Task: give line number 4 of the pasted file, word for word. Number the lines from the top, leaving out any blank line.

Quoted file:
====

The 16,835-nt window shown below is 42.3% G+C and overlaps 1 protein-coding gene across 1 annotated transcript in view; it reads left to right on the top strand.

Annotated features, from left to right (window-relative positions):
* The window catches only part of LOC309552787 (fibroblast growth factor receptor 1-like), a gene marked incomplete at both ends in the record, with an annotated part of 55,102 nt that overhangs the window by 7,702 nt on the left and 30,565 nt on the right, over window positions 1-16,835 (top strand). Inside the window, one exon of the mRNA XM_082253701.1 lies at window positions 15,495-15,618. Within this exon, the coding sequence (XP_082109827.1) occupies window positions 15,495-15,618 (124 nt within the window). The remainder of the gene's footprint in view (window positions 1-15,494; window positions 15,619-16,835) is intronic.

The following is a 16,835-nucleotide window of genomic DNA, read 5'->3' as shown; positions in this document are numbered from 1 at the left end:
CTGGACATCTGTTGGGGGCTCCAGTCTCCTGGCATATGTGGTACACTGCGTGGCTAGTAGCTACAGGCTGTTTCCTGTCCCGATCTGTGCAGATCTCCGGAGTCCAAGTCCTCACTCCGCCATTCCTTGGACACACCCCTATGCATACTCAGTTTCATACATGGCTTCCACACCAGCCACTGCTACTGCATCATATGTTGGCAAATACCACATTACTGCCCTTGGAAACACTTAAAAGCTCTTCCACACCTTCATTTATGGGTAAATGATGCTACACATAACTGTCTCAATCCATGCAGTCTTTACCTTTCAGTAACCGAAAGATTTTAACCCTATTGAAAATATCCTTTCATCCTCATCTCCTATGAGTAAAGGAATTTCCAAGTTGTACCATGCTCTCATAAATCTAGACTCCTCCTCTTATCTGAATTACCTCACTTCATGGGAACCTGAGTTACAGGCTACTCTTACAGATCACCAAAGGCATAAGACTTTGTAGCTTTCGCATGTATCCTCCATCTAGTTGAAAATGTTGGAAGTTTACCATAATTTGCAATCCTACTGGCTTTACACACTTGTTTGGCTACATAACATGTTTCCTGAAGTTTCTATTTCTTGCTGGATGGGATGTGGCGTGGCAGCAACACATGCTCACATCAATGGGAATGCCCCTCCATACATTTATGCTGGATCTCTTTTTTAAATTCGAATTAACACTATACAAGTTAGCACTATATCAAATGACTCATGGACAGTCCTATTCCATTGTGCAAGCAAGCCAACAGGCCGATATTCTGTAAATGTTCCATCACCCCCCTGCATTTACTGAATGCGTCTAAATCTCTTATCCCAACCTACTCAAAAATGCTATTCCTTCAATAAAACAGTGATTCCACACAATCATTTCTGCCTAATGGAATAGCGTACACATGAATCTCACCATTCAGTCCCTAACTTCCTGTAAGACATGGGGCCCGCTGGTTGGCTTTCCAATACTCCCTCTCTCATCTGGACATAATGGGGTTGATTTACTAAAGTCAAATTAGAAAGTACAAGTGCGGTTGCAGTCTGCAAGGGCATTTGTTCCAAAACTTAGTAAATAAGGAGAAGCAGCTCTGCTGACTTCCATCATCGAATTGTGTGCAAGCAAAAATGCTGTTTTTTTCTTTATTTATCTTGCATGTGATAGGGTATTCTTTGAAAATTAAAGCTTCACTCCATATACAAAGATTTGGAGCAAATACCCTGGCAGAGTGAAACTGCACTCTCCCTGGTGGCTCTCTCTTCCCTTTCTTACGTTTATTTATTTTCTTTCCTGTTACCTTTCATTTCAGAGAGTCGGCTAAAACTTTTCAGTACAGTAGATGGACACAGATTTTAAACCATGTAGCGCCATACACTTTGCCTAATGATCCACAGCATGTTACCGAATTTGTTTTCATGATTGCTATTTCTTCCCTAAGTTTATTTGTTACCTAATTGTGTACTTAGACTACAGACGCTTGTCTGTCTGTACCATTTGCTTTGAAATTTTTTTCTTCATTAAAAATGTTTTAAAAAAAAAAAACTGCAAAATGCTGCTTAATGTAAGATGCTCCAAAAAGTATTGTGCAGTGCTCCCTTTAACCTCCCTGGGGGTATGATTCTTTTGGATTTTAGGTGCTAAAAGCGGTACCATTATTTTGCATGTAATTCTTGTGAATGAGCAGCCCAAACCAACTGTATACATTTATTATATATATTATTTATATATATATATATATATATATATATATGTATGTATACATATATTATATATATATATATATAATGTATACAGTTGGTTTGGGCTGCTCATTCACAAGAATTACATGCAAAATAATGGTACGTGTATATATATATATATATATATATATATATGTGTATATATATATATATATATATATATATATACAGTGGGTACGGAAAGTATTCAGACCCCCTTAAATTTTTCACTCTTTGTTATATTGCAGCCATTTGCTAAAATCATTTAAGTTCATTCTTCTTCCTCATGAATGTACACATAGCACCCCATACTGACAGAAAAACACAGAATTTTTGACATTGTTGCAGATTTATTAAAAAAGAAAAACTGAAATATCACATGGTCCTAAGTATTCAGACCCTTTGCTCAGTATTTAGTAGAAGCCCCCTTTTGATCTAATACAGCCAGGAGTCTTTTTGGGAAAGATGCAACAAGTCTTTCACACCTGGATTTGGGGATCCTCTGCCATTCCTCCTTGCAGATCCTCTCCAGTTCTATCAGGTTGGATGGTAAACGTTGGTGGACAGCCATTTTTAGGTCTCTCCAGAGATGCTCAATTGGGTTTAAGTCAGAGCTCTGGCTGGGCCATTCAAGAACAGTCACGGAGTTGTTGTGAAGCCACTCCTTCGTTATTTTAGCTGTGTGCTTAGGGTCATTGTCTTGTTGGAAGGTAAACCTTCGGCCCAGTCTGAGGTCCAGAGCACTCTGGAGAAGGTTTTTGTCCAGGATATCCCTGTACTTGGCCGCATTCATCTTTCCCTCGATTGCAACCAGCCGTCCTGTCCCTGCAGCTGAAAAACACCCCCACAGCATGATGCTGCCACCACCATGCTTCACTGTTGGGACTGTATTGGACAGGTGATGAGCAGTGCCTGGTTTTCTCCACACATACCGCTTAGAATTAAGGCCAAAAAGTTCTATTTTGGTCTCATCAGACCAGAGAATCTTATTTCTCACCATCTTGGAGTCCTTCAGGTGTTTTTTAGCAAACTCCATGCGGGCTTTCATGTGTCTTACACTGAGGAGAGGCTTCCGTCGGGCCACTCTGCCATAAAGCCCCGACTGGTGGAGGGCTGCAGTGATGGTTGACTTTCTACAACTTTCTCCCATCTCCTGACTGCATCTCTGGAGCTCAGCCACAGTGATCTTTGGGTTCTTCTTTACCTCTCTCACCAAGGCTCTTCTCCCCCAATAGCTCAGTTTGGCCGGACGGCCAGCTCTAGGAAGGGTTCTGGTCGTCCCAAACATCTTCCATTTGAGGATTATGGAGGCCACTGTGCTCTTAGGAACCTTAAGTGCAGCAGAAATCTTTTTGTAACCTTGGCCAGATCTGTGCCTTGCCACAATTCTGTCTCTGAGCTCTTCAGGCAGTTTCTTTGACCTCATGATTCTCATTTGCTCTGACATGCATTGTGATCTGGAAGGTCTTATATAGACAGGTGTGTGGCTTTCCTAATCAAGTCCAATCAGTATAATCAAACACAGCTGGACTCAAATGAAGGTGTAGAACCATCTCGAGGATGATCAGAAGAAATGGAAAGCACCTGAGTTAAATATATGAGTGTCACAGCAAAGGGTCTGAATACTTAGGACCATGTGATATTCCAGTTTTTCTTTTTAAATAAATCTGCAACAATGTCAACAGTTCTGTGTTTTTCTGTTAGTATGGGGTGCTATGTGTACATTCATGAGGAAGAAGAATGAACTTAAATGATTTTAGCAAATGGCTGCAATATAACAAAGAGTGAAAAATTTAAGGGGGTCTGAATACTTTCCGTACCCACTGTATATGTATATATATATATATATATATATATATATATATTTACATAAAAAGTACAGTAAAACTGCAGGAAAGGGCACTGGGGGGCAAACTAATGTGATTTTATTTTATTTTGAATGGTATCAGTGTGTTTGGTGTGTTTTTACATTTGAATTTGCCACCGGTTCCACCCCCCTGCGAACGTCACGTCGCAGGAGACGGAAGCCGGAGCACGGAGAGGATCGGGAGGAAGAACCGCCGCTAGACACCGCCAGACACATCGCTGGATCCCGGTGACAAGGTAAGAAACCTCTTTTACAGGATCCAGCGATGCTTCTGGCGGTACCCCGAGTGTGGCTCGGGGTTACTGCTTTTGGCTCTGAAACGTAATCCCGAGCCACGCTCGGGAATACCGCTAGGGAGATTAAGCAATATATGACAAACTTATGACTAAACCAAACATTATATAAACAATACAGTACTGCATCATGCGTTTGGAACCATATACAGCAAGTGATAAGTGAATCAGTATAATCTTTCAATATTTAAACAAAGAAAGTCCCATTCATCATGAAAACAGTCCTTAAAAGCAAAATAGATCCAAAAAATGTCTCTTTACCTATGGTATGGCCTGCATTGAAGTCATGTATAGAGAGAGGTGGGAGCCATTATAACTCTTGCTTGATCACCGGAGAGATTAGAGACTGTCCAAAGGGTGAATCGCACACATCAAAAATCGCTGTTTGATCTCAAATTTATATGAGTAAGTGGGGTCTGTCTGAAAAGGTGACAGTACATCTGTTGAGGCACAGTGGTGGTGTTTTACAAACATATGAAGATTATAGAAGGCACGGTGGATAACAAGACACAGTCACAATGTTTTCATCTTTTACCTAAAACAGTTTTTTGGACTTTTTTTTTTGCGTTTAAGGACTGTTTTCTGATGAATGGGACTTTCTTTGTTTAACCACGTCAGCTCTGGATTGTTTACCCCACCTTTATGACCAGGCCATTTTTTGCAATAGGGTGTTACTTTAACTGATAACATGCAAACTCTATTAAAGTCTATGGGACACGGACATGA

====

The following is a 16,835-nucleotide window of genomic DNA, read 5'->3' as shown; positions in this document are numbered from 1 at the left end: